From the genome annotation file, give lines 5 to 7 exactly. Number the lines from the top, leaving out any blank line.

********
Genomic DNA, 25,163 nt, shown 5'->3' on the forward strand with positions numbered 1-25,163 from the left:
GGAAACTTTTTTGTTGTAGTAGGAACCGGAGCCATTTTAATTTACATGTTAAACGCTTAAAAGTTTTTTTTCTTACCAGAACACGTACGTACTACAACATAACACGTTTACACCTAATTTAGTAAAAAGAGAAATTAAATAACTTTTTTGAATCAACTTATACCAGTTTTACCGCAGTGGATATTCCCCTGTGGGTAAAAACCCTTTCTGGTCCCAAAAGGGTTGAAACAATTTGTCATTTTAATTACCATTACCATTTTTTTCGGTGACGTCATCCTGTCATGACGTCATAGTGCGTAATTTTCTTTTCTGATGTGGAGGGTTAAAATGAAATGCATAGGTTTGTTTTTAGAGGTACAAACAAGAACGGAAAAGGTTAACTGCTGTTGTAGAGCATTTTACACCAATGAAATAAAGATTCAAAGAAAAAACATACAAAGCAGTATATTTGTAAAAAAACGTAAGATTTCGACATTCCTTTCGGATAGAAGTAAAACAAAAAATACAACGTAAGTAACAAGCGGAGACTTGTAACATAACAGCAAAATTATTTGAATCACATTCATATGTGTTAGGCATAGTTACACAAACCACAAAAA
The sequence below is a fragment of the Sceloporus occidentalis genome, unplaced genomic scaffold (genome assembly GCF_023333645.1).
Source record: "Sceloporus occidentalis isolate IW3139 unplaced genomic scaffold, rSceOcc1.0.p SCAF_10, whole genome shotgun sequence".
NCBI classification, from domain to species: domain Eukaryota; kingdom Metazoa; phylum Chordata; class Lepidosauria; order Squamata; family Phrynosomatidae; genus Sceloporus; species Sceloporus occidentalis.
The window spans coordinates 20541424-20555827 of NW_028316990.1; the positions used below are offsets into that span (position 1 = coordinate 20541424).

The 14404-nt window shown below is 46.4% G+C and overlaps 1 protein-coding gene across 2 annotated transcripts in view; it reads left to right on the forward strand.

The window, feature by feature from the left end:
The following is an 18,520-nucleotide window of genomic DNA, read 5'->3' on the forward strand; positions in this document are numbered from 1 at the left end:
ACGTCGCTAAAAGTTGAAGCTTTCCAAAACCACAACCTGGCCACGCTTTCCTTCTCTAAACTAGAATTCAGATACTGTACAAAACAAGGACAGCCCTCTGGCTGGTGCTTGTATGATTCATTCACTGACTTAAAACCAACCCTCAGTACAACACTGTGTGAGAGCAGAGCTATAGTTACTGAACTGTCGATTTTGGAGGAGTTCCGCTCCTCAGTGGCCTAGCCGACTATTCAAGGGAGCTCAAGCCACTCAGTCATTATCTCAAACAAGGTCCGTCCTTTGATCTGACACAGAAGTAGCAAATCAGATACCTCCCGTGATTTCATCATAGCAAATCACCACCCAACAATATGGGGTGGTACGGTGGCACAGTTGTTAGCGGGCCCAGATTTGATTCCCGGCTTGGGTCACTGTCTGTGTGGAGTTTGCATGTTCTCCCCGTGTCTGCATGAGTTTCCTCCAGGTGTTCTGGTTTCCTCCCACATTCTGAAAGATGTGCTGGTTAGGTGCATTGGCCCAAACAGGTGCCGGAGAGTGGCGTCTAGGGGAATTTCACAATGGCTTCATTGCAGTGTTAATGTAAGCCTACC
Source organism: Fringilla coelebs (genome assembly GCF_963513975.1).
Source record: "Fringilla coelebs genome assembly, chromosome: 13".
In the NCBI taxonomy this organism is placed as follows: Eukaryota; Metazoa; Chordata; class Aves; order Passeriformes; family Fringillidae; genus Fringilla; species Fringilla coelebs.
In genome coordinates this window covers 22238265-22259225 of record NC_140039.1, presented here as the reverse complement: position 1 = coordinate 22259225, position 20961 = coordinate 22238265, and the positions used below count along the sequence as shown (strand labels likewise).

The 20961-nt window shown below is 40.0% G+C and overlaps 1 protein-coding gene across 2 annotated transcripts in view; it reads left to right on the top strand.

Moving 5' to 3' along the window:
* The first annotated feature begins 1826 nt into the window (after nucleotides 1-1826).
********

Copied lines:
NCBI classification, from domain to species: domain Eukaryota; kingdom Metazoa; phylum Chordata; class Lepidosauria; order Squamata; family Phrynosomatidae; genus Sceloporus; species Sceloporus occidentalis.
The window spans coordinates 20541424-20555827 of NW_028316990.1; the positions used below are offsets into that span (position 1 = coordinate 20541424).

The 14404-nt window shown below is 46.4% G+C and overlaps 1 protein-coding gene across 2 annotated transcripts in view; it reads left to right on the forward strand.